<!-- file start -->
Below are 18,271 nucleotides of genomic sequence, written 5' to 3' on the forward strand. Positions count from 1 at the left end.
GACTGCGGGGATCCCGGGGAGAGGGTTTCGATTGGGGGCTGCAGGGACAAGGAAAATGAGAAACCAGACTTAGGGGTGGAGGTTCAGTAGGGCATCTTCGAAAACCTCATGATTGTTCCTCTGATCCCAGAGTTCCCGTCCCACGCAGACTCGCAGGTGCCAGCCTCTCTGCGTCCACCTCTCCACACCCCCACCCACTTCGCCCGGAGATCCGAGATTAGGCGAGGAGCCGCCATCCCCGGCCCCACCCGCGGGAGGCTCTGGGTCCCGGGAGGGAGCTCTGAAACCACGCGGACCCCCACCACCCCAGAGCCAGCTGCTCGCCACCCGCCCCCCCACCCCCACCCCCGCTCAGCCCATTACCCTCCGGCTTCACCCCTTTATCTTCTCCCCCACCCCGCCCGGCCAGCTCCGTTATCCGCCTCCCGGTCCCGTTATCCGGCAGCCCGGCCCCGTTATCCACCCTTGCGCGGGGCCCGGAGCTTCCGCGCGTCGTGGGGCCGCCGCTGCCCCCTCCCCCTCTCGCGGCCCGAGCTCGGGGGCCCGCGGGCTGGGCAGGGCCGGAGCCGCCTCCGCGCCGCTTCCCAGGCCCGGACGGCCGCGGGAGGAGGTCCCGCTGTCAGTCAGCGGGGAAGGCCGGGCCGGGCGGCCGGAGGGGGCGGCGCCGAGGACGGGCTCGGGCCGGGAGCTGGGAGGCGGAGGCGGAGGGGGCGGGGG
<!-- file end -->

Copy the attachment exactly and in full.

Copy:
Below are 18,271 nucleotides of genomic sequence, written 5' to 3' on the forward strand. Positions count from 1 at the left end.
GACTGCGGGGATCCCGGGGAGAGGGTTTCGATTGGGGGCTGCAGGGACAAGGAAAATGAGAAACCAGACTTAGGGGTGGAGGTTCAGTAGGGCATCTTCGAAAACCTCATGATTGTTCCTCTGATCCCAGAGTTCCCGTCCCACGCAGACTCGCAGGTGCCAGCCTCTCTGCGTCCACCTCTCCACACCCCCACCCACTTCGCCCGGAGATCCGAGATTAGGCGAGGAGCCGCCATCCCCGGCCCCACCCGCGGGAGGCTCTGGGTCCCGGGAGGGAGCTCTGAAACCACGCGGACCCCCACCACCCCAGAGCCAGCTGCTCGCCACCCGCCCCCCCACCCCCACCCCCGCTCAGCCCATTACCCTCCGGCTTCACCCCTTTATCTTCTCCCCCACCCCGCCCGGCCAGCTCCGTTATCCGCCTCCCGGTCCCGTTATCCGGCAGCCCGGCCCCGTTATCCACCCTTGCGCGGGGCCCGGAGCTTCCGCGCGTCGTGGGGCCGCCGCTGCCCCCTCCCCCTCTCGCGGCCCGAGCTCGGGGGCCCGCGGGCTGGGCAGGGCCGGAGCCGCCTCCGCGCCGCTTCCCAGGCCCGGACGGCCGCGGGAGGAGGTCCCGCTGTCAGTCAGCGGGGAAGGCCGGGCCGGGCGGCCGGAGGGGGCGGCGCCGAGGACGGGCTCGGGCCGGGAGCTGGGAGGCGGAGGCGGAGGGGGCGGGGG